The trapping of the audience initially serves to critique the culture of the modern workplace, and Baker is very careful about which characters say what to which other characters. The cases and cases of La Croix sparkling water, the sterile set design, and the careful presence of women and people of color, make it seem like The Antipodes is really about capitalism, but the play becomes stranger and stranger as the evening wanes, and it soon becomes clear that Annie Baker has far more on her mind. I was initially surprised to see John, Baker’s previous play, incorporate a gnostic element, interested in exploring both the natural and supernatural, and I was convinced that the play represented a deviation rather than a paradigm shift. With The Antipodes, which embraces the same supernatural, gnostic element as John, it is now obvious that the metaphysical is not a passing interest for the author. All the better for audiences, as her grasp on the surreal and abstract is arguably as strong or stronger than any other author of the last century. The Antipodes is interested in people telling stories, the death of new original stories, and, eventually, the ultimate fate of mankind.
This eschatological and apocalyptic perspective makes The Antipodes at times overwhelmingly strange, to the point where a dissection of the thematic content is out of my own grasp after only one viewing of the play. Suffice to say that the connections that I was able to make terrified and astounded me, and the connections that I couldn’t make were possibly even more memorable. You’ll leave the theatre with more questions than answers, but will you ever be thankful that you have these questions.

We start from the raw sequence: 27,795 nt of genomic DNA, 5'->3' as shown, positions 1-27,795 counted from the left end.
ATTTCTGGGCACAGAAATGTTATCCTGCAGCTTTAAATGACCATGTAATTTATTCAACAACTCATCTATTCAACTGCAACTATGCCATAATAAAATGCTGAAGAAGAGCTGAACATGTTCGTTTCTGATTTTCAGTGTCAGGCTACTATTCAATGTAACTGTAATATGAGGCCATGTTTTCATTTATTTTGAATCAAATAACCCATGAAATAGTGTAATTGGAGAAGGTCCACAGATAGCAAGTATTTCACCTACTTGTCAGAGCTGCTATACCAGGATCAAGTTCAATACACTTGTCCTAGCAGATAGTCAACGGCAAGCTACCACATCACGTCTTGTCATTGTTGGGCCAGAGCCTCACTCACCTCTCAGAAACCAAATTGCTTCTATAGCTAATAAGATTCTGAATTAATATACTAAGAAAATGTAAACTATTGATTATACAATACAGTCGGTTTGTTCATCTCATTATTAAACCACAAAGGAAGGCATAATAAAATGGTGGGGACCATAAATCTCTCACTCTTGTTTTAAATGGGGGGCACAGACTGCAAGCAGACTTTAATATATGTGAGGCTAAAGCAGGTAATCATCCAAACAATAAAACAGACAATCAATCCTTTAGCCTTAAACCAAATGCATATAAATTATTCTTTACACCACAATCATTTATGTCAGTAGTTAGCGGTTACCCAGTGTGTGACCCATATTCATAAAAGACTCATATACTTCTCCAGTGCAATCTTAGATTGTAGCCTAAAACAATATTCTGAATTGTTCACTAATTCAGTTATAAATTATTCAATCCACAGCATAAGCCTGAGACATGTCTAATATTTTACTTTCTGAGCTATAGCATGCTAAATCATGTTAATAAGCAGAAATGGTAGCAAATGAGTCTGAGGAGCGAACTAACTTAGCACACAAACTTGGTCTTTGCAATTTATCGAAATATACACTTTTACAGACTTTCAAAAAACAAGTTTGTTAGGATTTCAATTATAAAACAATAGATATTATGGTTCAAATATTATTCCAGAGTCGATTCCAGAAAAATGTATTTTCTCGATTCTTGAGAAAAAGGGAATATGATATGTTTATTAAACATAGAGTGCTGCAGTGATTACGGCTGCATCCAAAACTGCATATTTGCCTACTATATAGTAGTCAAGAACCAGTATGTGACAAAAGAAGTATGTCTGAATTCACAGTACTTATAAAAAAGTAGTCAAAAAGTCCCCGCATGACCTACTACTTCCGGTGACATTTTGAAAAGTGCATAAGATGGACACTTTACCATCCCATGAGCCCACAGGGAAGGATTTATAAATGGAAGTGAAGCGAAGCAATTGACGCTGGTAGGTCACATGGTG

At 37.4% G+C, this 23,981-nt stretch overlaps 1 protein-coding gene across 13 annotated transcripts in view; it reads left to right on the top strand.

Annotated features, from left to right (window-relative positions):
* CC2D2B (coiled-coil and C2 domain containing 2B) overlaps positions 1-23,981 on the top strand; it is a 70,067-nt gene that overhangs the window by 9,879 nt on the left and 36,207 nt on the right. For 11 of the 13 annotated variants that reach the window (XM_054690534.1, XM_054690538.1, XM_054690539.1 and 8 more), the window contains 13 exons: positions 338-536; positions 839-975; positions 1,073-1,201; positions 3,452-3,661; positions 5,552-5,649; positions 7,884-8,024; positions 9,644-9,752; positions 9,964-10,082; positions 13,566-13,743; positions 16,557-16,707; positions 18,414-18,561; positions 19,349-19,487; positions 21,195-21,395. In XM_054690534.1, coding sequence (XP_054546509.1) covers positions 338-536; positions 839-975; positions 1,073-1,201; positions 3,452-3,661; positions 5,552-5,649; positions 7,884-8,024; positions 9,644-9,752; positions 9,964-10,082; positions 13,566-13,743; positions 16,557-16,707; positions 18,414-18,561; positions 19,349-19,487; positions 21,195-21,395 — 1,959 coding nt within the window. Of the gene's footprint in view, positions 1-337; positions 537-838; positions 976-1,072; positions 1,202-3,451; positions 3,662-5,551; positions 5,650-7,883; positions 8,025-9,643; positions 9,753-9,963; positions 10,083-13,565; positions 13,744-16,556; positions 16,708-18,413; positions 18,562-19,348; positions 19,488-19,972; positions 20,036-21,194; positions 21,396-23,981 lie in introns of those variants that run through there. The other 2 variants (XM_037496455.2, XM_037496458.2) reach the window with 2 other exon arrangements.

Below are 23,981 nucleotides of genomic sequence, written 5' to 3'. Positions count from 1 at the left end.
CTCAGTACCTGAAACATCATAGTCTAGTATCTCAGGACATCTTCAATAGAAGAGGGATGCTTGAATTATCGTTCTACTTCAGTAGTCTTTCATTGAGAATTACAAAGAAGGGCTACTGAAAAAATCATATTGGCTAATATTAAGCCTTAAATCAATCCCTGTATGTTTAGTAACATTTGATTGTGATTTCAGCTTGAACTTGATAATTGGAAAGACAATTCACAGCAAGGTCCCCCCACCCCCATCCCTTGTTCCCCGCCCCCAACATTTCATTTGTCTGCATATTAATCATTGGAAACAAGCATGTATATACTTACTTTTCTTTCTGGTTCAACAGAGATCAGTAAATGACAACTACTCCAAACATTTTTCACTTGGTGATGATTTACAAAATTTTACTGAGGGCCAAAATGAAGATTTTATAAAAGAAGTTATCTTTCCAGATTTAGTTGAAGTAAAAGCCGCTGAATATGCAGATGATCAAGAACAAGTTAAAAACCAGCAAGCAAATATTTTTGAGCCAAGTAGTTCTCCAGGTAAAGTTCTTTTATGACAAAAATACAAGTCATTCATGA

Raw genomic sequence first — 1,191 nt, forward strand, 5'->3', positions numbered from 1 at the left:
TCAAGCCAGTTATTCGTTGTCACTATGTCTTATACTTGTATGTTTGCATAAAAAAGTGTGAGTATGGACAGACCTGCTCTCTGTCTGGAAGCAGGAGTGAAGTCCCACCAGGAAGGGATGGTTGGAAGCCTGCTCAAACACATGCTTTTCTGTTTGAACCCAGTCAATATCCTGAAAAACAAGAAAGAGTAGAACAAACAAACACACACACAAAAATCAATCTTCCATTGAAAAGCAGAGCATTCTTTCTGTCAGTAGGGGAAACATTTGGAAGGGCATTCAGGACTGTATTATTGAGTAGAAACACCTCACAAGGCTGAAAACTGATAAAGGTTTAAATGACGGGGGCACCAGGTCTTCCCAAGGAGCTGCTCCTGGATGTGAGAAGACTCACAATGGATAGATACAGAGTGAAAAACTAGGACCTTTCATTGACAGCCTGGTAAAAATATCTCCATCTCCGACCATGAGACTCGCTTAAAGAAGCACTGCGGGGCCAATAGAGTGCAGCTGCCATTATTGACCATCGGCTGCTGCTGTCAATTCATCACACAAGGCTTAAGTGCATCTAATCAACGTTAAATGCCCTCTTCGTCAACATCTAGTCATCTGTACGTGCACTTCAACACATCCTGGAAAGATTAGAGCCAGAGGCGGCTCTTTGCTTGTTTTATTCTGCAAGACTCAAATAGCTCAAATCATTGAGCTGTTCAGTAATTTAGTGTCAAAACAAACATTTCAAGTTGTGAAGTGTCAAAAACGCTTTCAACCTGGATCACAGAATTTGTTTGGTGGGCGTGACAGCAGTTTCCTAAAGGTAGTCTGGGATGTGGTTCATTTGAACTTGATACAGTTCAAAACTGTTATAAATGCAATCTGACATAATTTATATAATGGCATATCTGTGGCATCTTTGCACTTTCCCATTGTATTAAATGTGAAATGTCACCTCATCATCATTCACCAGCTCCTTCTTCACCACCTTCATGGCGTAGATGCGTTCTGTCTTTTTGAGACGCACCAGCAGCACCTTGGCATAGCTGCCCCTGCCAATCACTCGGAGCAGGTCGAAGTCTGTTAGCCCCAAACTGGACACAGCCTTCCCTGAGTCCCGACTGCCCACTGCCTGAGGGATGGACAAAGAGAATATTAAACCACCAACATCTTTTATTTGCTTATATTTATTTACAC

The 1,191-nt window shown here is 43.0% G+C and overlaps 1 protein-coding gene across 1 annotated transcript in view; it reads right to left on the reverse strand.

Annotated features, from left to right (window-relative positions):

It certainly doesn’t hurt that the premiere production of The Antipodes, currently at the Signature Theatre in New York, is as gorgeous as the play itself. Annie Baker’s four previous plays have all been staged by Sam Gold, who is very much the “it” director of the moment, recently winning a Tony Award for his direction of Fun Home and having four productions open this season in New York, including A Doll’s House Part 2, which is still currently in previews on Broadway. Because of this, he was presumably unavailable to direct The Antipodes. The direction is taken over here by Lila Neugebauer, a relatively young upstart. I haven’t seen any of Gold’s stagings of Baker plays, but I can’t imagine how they could possibly be better than Neugebauer’s Antipodes. Her staging is both unendingly creative visually and features an ensemble cast with an almost impossible level of precision. Every one of the nine actors has a remarkable level of focus for the entirety of the production, to the point where one could spend a performance watching only one actor and be totally satisfied. The best member of the cast would be impossible to specify—everyone is ideally cast—, but Nicole Rodenburg, who plays Sarah, has the best role. She gives a monologue about a past experience involving her stepmother that might be the onstage moment of the year. Laura Jellinek’s set, Kaye Voce’s costumes, and Tyler Micoleau’s lights are all awards-worthy, but Bray Poor’s sound design is most of note, exceedingly subtle in craft and unforgettable in experience.
The Antipodes is experimental, but it’s the kind of experiment that produces exactly the results hoped for. I don’t know how Annie Baker does it, but she leaves all other living authors in the dust with her astounding track record of plays. By my count, this is her third masterpiece in a row. The fact that she isn’t yet forty and probably has, at the very least, half a dozen more plays left to write singlehandedly makes the future of playwriting very very bright. The Antipodes suggests that the number of original stories left for humanity to tell may be smaller than we realize, but as long as Annie Baker is the one telling the stories, I will be listening.
The Antipodes plays at the Pershing Square Signature Theatre in New York City through June 11th. Tickets and information available here.